The death of a loved one is a very emotional time, and often with heightened emotions come disputes.
We all know that there can be disputes over the distribution of an estate, but what happens when there are disputes over the burial arrangements of the deceased?
Who is responsible for funeral arrangements?
The executor of an estate is the person primarily responsible for deciding on the funeral and burial arrangements of the deceased. In making decisions, an executor is expected to consult with interested parties and not exercise his/her power to the exclusion of friends and family expressing their affection for the deceased in a reasonably appropriate manner. The executor is to consider relevant spiritual, religious and cultural factors where they arise.
The executor holds the deceased remains as trustee for the purposes of dealing with them or disposing of them in an appropriate way. The executor does not “own” the remains and any decision regarding the remains must be made having regard to the obligations that the role of the executor has.
What if there is no executor as there is no will?
When someone dies without making a will or with a will that does not effectively dispose of their assets, they are said to have died intestate.
If this occurs, an application is made to the Supreme Court by a surviving spouse or child seeking that the estate be distributed in accordance with the intestacy rules. The Application would also seek “letters of administration” in favour of the person who would administer the estate given that there is no executor appointed under the will.
If there is a dispute regarding the decisions made concerning funeral arrangements an application can be made to the Court to resolve the issue. This is the case whether there is a will or not.
In a recent NSW case of Abraham v Magistrate Stone, Deputy State Coroner the Court was asked to decide which parent could take possession of the body of their recently deceased child, to make funeral arrangements and final decisions of the resting place for the child.
While residing in Sydney, both parents were New Zealanders of Maori descent, as was the deceased child whose body was subject to the application. The Father sought to cremate the deceased and have a traditional Maori ceremony in Sydney. The mother sought to return the deceased to New Zealand for her to arrange a traditional ceremony and burial.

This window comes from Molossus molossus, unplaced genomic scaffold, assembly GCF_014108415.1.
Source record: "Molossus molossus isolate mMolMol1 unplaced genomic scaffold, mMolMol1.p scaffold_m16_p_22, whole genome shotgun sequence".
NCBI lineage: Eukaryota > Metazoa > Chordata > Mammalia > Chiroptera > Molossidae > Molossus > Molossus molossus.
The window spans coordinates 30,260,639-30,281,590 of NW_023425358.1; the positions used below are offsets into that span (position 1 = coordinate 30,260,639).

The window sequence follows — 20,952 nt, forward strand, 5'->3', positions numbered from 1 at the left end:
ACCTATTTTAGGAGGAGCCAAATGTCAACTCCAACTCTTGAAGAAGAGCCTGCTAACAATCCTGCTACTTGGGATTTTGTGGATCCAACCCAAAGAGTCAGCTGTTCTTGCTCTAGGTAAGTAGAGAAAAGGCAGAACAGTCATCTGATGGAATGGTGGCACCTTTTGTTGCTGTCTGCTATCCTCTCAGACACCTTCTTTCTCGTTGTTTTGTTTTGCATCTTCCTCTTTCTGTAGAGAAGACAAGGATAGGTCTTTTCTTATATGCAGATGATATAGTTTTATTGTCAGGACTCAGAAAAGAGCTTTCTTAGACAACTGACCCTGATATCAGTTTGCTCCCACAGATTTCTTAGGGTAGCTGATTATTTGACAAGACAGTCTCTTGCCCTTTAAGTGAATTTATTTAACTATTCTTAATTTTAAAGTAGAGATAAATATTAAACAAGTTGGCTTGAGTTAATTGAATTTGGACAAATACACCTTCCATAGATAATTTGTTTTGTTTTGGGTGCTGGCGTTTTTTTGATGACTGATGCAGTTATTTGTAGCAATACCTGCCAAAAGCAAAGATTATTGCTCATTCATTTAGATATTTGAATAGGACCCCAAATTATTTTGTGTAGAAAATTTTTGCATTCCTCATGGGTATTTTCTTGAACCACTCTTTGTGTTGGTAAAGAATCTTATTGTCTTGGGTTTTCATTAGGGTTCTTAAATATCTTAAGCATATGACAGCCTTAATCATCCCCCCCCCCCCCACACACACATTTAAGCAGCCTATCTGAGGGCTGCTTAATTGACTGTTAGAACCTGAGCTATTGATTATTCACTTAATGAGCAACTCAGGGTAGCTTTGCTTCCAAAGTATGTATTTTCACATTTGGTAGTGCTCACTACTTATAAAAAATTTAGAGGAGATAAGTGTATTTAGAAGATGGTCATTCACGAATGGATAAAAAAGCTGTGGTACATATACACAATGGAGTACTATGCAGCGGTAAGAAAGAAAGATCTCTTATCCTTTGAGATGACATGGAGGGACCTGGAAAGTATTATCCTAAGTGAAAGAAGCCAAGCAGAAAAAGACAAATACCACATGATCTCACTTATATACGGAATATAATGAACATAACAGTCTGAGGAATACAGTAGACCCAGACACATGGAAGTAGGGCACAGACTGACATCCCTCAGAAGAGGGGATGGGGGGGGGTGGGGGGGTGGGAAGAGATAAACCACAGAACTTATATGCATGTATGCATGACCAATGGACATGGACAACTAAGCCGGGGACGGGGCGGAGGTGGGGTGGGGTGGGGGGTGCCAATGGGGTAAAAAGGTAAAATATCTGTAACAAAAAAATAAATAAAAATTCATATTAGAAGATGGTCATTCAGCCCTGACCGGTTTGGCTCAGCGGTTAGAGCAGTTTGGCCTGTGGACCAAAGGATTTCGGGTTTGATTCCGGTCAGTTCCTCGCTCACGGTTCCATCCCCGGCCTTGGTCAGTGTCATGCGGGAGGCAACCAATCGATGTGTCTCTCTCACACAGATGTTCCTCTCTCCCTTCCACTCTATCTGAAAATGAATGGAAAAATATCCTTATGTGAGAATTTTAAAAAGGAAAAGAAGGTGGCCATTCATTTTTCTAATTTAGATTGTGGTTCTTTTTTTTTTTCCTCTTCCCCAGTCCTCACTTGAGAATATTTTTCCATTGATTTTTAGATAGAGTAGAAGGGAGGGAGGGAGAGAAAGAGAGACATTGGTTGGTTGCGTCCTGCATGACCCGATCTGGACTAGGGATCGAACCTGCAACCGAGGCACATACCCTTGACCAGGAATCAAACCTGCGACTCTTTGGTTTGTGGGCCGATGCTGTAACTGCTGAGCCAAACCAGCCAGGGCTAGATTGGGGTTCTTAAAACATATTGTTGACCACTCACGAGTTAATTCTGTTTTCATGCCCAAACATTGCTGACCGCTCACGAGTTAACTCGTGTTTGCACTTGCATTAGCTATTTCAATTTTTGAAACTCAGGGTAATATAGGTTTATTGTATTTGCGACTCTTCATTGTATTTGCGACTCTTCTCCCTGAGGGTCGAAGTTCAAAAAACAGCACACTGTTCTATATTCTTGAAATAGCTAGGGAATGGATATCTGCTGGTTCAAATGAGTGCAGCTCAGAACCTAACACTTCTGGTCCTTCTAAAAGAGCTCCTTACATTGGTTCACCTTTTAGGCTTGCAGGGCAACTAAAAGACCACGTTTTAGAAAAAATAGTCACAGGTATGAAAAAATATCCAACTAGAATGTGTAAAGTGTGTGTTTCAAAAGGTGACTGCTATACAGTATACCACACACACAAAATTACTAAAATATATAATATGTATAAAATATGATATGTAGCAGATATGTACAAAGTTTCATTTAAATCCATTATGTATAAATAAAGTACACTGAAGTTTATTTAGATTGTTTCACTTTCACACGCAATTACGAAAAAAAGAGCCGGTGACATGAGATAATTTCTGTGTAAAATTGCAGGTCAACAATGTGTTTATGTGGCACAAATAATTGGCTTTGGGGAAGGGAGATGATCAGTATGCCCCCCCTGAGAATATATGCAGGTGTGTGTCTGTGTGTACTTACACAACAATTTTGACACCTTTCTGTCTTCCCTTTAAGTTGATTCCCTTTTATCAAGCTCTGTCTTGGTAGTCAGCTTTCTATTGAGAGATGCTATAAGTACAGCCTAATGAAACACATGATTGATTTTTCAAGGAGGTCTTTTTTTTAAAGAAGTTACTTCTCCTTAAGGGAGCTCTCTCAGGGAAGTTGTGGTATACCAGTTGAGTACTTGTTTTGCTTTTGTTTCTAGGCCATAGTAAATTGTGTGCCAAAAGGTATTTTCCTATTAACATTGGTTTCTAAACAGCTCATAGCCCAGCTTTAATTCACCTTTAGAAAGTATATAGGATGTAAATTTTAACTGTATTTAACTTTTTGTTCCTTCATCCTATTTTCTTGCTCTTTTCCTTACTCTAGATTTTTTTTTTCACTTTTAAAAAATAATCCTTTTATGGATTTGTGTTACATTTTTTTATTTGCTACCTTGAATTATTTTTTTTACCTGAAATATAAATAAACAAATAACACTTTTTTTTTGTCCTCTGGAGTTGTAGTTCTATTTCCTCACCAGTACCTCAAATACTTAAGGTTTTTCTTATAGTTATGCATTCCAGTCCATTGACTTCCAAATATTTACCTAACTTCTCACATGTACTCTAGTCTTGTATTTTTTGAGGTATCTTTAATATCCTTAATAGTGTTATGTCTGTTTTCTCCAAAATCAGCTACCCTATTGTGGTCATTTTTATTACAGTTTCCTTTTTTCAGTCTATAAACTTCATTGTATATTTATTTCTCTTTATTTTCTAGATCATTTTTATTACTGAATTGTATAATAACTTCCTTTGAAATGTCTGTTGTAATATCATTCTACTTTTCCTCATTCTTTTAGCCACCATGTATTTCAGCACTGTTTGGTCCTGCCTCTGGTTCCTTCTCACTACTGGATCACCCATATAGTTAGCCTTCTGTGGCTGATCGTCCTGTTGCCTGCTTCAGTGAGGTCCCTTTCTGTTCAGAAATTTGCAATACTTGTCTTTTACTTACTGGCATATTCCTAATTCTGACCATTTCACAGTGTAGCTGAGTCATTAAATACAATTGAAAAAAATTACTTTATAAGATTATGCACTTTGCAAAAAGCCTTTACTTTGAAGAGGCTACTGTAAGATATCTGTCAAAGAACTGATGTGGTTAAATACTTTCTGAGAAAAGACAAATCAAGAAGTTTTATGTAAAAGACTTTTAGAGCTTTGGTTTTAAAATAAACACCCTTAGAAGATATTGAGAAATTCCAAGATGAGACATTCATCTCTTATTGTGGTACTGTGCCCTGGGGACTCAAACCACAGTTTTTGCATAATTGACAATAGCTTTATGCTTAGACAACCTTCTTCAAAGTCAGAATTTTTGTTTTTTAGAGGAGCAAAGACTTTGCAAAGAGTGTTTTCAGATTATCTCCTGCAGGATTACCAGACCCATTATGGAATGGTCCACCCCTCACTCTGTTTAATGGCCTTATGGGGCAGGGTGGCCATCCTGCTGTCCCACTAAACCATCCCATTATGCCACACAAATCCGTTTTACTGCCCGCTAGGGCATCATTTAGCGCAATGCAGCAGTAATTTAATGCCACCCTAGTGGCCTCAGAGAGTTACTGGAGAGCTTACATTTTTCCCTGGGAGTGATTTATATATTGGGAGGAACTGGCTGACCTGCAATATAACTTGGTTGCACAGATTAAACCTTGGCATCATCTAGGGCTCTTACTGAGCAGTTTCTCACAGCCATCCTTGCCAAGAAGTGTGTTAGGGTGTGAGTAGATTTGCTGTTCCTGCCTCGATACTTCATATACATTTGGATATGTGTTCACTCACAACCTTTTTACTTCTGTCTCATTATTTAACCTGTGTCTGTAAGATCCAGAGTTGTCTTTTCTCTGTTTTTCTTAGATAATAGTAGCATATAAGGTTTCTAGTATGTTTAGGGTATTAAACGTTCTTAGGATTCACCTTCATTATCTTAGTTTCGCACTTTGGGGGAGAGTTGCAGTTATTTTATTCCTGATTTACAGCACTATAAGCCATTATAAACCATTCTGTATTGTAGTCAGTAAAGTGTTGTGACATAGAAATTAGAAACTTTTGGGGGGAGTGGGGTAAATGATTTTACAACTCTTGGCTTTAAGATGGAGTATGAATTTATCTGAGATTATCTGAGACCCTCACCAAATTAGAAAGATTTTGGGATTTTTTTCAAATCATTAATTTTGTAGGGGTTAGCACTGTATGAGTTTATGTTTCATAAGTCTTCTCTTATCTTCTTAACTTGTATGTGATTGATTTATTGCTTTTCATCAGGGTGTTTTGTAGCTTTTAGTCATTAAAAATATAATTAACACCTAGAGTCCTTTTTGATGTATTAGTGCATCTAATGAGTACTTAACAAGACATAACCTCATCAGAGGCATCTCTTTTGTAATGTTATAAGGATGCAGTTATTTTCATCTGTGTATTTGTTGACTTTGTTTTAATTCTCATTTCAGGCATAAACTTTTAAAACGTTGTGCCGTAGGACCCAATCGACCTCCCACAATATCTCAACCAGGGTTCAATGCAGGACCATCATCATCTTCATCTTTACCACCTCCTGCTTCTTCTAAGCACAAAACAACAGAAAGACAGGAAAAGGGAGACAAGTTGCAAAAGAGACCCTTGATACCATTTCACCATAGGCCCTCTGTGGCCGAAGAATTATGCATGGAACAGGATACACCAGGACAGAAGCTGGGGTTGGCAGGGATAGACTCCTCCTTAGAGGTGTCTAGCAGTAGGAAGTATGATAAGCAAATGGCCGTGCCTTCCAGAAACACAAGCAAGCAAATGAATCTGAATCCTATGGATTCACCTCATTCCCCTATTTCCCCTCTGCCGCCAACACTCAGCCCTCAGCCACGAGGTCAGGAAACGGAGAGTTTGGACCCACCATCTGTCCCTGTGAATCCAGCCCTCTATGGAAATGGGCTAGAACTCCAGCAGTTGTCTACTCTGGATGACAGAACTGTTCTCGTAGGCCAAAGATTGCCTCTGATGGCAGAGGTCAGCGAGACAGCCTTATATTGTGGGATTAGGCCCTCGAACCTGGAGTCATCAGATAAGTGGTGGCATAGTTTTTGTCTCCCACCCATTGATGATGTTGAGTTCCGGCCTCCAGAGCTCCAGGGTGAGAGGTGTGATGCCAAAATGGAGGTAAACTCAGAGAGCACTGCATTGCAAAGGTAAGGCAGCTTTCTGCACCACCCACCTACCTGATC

Evidence before the court was that the deceased identified as Maori but had not spent a lot of time in New Zealand (only having travelled there on three occasions).
The cremation of the body was a major issue in dispute. The mother held the view that cremation was against Maori culture where as the Father stated that although not the preferred burial method in Maori culture, cremation did occur.
The Judge found in favour of the Father after having regard to many factors, including how cultural issues of this nature have been dealt with by the New Zealand High Court, and the established principle that where a dispute about burial arises between two or more persons of equally ranking privilege, the practicalities of the burial without unreasonable delay will decide the issue.
How to avoid a dispute
Australian common law clearly states that the instructions left by a deceased about their funeral and burial arrangements are not legally binding, however such an expression can be used to assist an executor and/or judge in the decision-making process should a dispute arise.
When it comes to cremation in Queensland the law is different. Section 7 of the Cremations Act 2003 (Qld) provides that a legal representative of a deceased person is bound by the legislation to follow the deceased’s written instructions for his or her remains to be cremated, if the legal personal representative knows of these instructions.
Similarly, Section 8 provides that permission to cremate must not be granted if there is an objection from the deceased persons personal representative, spouse, adult child or parent. Deceased persons written instructions to be cremated however override any objection noted.
This means that if you have a view about your body being cremated (or not being cremated) you should clearly state this in your will and ensure that your friends and family know that this is the case. In this circumstance your executor would be bound by law to have your body cremated (or not as the case may be).
There is very little that we can control with 100% certainty following our death, however the best way to avoid a dispute arising is to express your wishes clearly in your will and make sure that the executor of your estate and other family members know of your instructions.